Skip to main content

Windows 11 has a memory leak bug and here's how to fix it

A leaking tap
(Image credit: Universal Images Group)

Windows 11 Insiders have discovered a memory leak in the new operating system's File Explorer. This seems to have carried over for some into the final build of Microsoft's newest OS, and means lots of users are stuck with their RAM refusing to release the memory allocated to File Explorer, even after every instance has been closed.

For users who don't turn their machines off at night, and especially those sporting minimal memory kits, this could turn into a real issue, causing system slow downs and unresponsiveness until the memory is finally freed up. 

Until there's an official fix to the memory leak from Microsoft, users will have to sort out their own workarounds. We've checked the most recent Dev channel Insider Preview build of Windows 11, and the leak is still obvious in this Build 22471.1000.

So, to prevent your PC from turning into a bulky, RGB-laden potato overnight, here's how to check for the Windows 11 File Explorer memory leak, and what to do about it.

Check if your system has a memory leak

To check if the memory leak is affecting your Windows 11 system, press Win+R, paste resmon into the box that pops up, and hit Enter. This will open the Resource Monitor, which will help you determine how much of your PC's RAM (or Physical Memory) is being used by certain processes at any one time.

Head to the Memory tab and sort by highest Commit (KB); there you'll see which processes are taking up the most physical memory. Before you do anything else, confirm the correct Total amount of physical memory is displayed at the bottom. It should be the same as the total system RAM you have installed—if not, you could instead be looking at a hardware issue.

Resource monitor monitoring resources (Image credit: Microsoft)

If your totals are right, spamming Win+E now should bring explorer.exe to the top of the list, depending on how many other memory intensive processes you're running. Check it on under Processes so you don't lose it, and note how much memory has been committed to it before the next step. If it crashes and restarts the process itself, you'll have to start this step over.

If not, go ahead and close all the File Explorer instances you've opened (just right click the folder icon in the taskbar and select Close all windows). The commit number should decrease as the memory automatically frees up for other programs to use.

Resource monitor screenshot

Close all windows (Image credit: Microsoft)

If the cache memory doesn't get released, or only reduces slightly before halting for an extended period, your system has probably fallen victim to the Windows 11 File Explorer memory leak. Do make sure to log the issue in the Feedback Hub, to bring it to the attention of Microsoft.

Thankfully there are a few options to tide you over until Microsoft comes out with an official fix, though. The first of which, you can do right now.

Revert to Windows 10...

If you've just upgraded, you can always revert back to Windows 10. This will stay an option in the Windows Update tab in settings for 10 days after you switch, before your previous version of the OS is removed to free up drive space.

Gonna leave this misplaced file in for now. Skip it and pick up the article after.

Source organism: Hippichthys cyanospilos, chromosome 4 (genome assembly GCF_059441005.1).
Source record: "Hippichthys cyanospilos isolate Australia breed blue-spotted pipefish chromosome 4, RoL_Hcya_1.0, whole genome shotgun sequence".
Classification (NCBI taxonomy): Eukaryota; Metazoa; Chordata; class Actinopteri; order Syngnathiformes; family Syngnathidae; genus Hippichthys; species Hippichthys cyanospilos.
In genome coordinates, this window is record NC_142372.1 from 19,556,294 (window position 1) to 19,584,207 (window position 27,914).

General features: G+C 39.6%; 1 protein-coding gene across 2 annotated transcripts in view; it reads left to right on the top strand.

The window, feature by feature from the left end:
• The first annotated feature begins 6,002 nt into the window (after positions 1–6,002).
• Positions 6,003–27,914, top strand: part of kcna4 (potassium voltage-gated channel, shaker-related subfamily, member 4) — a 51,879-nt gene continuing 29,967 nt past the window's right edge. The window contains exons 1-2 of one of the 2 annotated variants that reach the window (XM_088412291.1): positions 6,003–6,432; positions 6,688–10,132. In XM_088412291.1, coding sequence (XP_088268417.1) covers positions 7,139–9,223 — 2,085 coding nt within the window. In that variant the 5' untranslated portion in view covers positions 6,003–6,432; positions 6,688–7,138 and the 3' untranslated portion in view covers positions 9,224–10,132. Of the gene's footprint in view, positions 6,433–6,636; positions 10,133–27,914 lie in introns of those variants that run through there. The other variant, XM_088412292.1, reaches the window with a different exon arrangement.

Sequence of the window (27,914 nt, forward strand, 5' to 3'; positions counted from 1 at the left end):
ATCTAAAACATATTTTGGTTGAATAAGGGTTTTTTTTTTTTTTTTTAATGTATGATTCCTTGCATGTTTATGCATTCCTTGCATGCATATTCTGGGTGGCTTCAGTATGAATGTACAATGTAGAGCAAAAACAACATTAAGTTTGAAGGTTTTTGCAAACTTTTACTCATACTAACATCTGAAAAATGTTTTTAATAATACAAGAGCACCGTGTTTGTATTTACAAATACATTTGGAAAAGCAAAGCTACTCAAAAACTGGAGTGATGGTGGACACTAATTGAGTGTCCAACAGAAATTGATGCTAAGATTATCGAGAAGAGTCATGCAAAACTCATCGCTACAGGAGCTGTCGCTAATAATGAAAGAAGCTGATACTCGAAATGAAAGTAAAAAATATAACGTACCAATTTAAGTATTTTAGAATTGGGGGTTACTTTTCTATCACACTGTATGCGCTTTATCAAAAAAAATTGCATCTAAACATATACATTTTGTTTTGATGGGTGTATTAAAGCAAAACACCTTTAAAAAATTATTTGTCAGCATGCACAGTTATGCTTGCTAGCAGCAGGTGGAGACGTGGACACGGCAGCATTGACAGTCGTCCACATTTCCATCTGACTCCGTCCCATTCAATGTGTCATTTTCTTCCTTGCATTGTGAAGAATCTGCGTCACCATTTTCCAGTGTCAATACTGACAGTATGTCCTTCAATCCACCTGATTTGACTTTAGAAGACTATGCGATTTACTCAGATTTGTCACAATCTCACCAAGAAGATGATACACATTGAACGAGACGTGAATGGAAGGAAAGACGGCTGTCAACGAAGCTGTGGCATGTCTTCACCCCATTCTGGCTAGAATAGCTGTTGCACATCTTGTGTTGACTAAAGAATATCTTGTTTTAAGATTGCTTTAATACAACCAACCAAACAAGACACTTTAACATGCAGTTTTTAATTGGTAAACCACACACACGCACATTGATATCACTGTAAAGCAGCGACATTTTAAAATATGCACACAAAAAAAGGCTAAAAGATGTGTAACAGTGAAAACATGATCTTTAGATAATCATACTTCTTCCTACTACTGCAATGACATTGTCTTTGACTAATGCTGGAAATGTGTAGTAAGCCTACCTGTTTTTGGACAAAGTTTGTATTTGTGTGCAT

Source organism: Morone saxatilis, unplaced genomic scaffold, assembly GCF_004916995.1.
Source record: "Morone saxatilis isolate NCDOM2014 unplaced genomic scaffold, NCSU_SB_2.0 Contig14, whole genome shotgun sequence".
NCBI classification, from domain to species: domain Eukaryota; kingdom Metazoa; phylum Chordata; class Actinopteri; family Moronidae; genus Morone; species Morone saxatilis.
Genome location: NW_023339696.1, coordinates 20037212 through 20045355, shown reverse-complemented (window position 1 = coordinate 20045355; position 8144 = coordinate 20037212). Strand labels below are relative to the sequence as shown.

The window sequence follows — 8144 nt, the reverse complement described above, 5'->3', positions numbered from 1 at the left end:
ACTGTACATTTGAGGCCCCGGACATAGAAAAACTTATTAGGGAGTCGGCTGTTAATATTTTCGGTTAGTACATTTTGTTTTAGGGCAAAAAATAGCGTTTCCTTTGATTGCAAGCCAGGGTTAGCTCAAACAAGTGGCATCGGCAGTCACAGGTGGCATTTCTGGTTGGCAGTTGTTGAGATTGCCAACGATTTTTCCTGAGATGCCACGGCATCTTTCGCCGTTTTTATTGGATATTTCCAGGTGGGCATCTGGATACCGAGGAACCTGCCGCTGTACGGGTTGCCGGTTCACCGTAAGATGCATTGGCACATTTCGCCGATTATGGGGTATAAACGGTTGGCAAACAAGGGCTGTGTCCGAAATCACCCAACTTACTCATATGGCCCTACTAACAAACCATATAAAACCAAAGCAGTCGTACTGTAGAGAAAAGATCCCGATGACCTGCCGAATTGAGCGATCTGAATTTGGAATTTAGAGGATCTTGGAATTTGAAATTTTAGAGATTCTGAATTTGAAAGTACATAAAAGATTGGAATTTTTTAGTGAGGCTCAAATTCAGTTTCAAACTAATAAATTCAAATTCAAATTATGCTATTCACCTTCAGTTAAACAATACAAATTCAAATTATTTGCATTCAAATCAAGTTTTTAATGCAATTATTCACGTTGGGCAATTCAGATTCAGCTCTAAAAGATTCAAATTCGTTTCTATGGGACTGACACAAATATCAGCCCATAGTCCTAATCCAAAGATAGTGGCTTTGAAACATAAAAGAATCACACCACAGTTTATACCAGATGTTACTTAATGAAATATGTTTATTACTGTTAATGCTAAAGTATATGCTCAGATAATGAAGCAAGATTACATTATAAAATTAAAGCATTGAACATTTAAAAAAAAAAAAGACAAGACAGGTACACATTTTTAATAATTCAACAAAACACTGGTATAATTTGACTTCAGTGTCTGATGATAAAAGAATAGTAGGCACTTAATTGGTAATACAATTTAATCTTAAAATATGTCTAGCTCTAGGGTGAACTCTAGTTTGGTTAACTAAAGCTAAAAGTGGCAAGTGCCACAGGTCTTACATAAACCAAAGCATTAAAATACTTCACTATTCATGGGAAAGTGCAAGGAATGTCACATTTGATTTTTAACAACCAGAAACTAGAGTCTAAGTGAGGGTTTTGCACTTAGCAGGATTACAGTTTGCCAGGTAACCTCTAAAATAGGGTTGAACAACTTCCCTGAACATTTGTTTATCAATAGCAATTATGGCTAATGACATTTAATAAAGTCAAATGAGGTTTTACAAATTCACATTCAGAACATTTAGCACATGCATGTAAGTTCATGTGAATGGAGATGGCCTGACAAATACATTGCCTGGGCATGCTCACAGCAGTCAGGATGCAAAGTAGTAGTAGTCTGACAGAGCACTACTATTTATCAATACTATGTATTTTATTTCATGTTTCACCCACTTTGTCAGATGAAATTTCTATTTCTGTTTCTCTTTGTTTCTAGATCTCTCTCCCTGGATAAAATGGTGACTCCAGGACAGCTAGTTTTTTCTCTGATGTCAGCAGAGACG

If you're going to push through with Windows 11, you can try manually freeing the cache memory via Task Manager.

Manually free up RAM

This isn't the most practical fix, but it is the most immediate. It'll free up the space you need to follow the next steps, if your system memory is maxing out and slowing up.

First, do a trusty Ctrl+Alt+Del on your keyboard, or right-click on the Windows logo in the taskbar, and open the Task Manager. Then find Windows Explorer in your list of Processes, right-click it and select Restart.

Restarting file explorer process from task manager screenshot

Your task manager may not look like this on Windows 11, I just refused to upgrade. (Image credit: Microsoft)

That should free up the held memory resources for now, but it's not a final fix by any means. You'll have to remember to do this regularly if you don't turn your PC off a lot, and that can be time consuming, as well as just being downright inconvenient.

Third party software solutions

Peak Storage

SATA, NVMe M.2, and PCIe SSDs on blue background

(Image credit: Future)

Best SSD for gaming: the best solid state drives around
Best PCIe 4.0 SSD for gaming: the next gen has landed
The best NVMe SSD: this slivers of SSD goodness
Best external hard drives: expand your horizons
Best external SSDs: plug in upgrades for gaming laptops and consoles

Going forward, there are a few software solutions that can automatically free up your cache data so you don't have to remember to do so manually, such as CleanMem or EmptyStandbyList. Razer Cortex even has a similar facility. Keep in mind, though, there are always going to be risks associated with downloading third party software to solve your problems.

Even if you can confirm the software you've chosen is malware-free, there's the potential that it could use up more RAM than the issue you're trying to fix. Users have even reported being banned from certain games because memory cleaning software has been mistaken for cheatware.

As such, we recommend the manual clearing method until Microsoft come out with something workable. 

Katie Wickens

Screw sports, Katie would rather watch Intel, AMD and Nvidia go at it. She can often be found admiring AI advancements, sighing over semiconductors, or gawping at the latest GPU upgrades. She's been obsessed with computers and graphics since she was small, and took Game Art and Design up to Masters level at uni. Her thirst for absurd Raspberry Pi projects will never be sated, and she will stop at nothing to spread internet safety awareness—down with the hackers.